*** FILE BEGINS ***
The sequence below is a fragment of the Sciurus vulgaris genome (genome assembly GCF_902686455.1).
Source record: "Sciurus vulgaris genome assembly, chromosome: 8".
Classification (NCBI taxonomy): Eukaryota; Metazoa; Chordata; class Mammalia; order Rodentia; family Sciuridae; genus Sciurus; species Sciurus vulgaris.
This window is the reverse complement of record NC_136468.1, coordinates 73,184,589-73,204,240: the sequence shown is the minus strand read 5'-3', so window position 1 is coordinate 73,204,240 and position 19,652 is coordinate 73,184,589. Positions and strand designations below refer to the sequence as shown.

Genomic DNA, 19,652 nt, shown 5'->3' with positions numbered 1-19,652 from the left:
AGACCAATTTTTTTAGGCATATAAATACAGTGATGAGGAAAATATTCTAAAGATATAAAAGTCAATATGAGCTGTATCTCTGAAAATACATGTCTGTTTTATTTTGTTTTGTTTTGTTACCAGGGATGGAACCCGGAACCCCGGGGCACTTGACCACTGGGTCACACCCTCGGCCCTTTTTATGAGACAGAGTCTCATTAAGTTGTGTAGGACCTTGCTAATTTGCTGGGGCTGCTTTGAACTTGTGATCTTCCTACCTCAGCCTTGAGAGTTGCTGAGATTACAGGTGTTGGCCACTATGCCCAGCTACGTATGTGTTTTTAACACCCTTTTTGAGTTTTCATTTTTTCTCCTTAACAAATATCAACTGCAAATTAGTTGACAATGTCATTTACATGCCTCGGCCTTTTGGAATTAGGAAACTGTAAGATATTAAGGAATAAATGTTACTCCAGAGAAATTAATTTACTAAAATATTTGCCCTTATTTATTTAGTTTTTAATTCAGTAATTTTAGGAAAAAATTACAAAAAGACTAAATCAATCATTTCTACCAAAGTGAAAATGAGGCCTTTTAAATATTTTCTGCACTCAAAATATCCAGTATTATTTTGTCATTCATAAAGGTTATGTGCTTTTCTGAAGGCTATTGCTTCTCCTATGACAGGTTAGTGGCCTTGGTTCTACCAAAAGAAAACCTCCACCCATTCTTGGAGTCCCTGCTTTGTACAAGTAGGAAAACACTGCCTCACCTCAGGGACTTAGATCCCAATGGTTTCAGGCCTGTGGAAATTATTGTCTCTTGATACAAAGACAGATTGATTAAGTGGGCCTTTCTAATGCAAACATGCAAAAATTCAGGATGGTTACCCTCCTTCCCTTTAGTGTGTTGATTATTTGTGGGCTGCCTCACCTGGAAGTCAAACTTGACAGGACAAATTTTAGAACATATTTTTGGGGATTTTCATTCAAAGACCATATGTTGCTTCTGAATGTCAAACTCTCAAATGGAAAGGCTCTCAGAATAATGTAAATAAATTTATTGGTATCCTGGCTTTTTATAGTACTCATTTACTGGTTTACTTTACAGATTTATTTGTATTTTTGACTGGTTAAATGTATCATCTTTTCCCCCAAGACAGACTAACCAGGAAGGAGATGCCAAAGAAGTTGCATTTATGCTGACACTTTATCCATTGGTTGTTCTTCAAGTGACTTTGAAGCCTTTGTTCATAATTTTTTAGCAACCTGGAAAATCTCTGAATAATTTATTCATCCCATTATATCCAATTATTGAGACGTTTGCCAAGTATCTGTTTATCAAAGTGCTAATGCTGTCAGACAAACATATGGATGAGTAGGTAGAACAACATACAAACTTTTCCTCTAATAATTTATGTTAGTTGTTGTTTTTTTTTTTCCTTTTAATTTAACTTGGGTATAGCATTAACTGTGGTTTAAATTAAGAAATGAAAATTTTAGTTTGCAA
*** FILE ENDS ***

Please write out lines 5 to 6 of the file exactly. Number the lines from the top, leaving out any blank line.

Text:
Genomic DNA, 19,652 nt, shown 5'->3' with positions numbered 1-19,652 from the left:
AGACCAATTTTTTTAGGCATATAAATACAGTGATGAGGAAAATATTCTAAAGATATAAAAGTCAATATGAGCTGTATCTCTGAAAATACATGTCTGTTTTATTTTGTTTTGTTTTGTTACCAGGGATGGAACCCGGAACCCCGGGGCACTTGACCACTGGGTCACACCCTCGGCCCTTTTTATGAGACAGAGTCTCATTAAGTTGTGTAGGACCTTGCTAATTTGCTGGGGCTGCTTTGAACTTGTGATCTTCCTACCTCAGCCTTGAGAGTTGCTGAGATTACAGGTGTTGGCCACTATGCCCAGCTACGTATGTGTTTTTAACACCCTTTTTGAGTTTTCATTTTTTCTCCTTAACAAATATCAACTGCAAATTAGTTGACAATGTCATTTACATGCCTCGGCCTTTTGGAATTAGGAAACTGTAAGATATTAAGGAATAAATGTTACTCCAGAGAAATTAATTTACTAAAATATTTGCCCTTATTTATTTAGTTTTTAATTCAGTAATTTTAGGAAAAAATTACAAAAAGACTAAATCAATCATTTCTACCAAAGTGAAAATGAGGCCTTTTAAATATTTTCTGCACTCAAAATATCCAGTATTATTTTGTCATTCATAAAGGTTATGTGCTTTTCTGAAGGCTATTGCTTCTCCTATGACAGGTTAGTGGCCTTGGTTCTACCAAAAGAAAACCTCCACCCATTCTTGGAGTCCCTGCTTTGTACAAGTAGGAAAACACTGCCTCACCTCAGGGACTTAGATCCCAATGGTTTCAGGCCTGTGGAAATTATTGTCTCTTGATACAAAGACAGATTGATTAAGTGGGCCTTTCTAATGCAAACATGCAAAAATTCAGGATGGTTACCCTCCTTCCCTTTAGTGTGTTGATTATTTGTGGGCTGCCTCACCTGGAAGTCAAACTTGACAGGACAAATTTTAGAACATATTTTTGGGGATTTTCATTCAAAGACCATATGTTGCTTCTGAATGTCAAACTCTCAAATGGAAAGGCTCTCAGAATAATGTAAATAAATTTATTGGTATCCTGGCTTTTTATAGTACTCATTTACTGGTTTACTTTACAGATTTATTTGTATTTTTGACTGGTTAAATGTATCATCTTTTCCCCCAAGACAGACTAACCAGGAAGGAGATGCCAAAGAAGTTGCATTTATGCTGACACTTTATCCATTGGTTGTTCTTCAAGTGACTTTGAAGCCTTTGTTCATAATTTTTTAGCAACCTGGAAAATCTCTGAATAATTTATTCATCCCATTATATCCAATTATTGAGACGTTTGCCAAGTATCTGTTTATCAAAGTGCTAATGCTGTCAGACAAACATATGGATGAGTAGGTAGAACAACATACAAACTTTTCCTCTAATAATTTATGTTAGTTGTTGTTTTTTTTTTTCCTTTTAATTTAACTTGGGTATAGCATTAACTGTGGTTTAAATTAAGAAATGAAAATTTTAGTTTGCAA